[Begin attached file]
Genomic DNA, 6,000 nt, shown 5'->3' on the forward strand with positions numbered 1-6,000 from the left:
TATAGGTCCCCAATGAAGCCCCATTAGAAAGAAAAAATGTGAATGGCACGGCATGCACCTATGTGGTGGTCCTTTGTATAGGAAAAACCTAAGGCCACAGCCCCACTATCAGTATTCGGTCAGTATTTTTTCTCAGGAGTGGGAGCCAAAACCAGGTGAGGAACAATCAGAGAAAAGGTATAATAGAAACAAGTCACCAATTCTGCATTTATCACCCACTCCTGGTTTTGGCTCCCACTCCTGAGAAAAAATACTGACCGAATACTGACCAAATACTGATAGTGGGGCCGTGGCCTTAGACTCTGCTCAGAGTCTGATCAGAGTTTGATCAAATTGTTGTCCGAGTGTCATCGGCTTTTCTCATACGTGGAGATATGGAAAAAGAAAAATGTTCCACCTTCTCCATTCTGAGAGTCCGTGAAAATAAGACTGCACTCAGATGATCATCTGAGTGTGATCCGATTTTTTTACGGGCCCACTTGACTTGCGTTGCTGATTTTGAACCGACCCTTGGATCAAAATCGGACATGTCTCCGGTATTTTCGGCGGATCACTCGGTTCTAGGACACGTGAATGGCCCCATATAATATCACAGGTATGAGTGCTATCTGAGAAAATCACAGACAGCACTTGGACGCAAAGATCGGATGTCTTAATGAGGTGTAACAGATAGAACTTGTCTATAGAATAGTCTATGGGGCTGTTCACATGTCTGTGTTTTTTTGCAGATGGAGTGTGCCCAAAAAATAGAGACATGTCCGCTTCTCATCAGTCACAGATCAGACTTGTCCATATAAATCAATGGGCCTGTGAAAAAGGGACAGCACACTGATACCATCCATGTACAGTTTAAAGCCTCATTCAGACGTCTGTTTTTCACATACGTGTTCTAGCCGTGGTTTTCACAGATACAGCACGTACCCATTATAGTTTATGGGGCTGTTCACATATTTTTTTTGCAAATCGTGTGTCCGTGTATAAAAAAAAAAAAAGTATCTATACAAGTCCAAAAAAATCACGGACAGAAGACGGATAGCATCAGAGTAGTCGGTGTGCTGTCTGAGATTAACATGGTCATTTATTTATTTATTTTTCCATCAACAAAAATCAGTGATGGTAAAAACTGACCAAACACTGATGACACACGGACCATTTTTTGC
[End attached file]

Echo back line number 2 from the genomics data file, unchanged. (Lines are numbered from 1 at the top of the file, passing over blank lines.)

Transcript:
TATAGGTCCCCAATGAAGCCCCATTAGAAAGAAAAAATGTGAATGGCACGGCATGCACCTATGTGGTGGTCCTTTGTATAGGAAAAACCTAAGGCCACAGCCCCACTATCAGTATTCGGTCAGTATTTTTTCTCAGGAGTGGGAGCCAAAACCAGGTGAGGAACAATCAGAGAAAAGGTATAATAGAAACAAGTCACCAATTCTGCATTTATCACCCACTCCTGGTTTTGGCTCCCACTCCTGAGAAAAAATACTGACCGAATACTGACCAAATACTGATAGTGGGGCCGTGGCCTTAGACTCTGCTCAGAGTCTGATCAGAGTTTGATCAAATTGTTGTCCGAGTGTCATCGGCTTTTCTCATACGTGGAGATATGGAAAAAGAAAAATGTTCCACCTTCTCCATTCTGAGAGTCCGTGAAAATAAGACTGCACTCAGATGATCATCTGAGTGTGATCCGATTTTTTTACGGGCCCACTTGACTTGCGTTGCTGATTTTGAACCGACCCTTGGATCAAAATCGGACATGTCTCCGGTATTTTCGGCGGATCACTCGGTTCTAGGACACGTGAATGGCCCCATATAATATCACAGGTATGAGTGCTATCTGAGAAAATCACAGACAGCACTTGGACGCAAAGATCGGATGTCTTAATGAGGTGTAACAGATAGAACTTGTCTATAGAATAGTCTATGGGGCTGTTCACATGTCTGTGTTTTTTTGCAGATGGAGTGTGCCCAAAAAATAGAGACATGTCCGCTTCTCATCAGTCACAGATCAGACTTGTCCATATAAATCAATGGGCCTGTGAAAAAGGGACAGCACACTGATACCATCCATGTACAGTTTAAAGCCTCATTCAGACGTCTGTTTTTCACATACGTGTTCTAGCCGTGGTTTTCACAGATACAGCACGTACCCATTATAGTTTATGGGGCTGTTCACATATTTTTTTTGCAAATCGTGTGTCCGTGTATAAAAAAAAAAAAAGTATCTATACAAGTCCAAAAAAATCACGGACAGAAGACGGATAGCATCAGAGTAGTCGGTGTGCTGTCTGAGATTAACATGGTCATTTATTTATTTATTTTTCCATCAACAAAAATCAGTGATGGTAAAAACTGACCAAACACTGATGACACACGGACCATTTTTTGC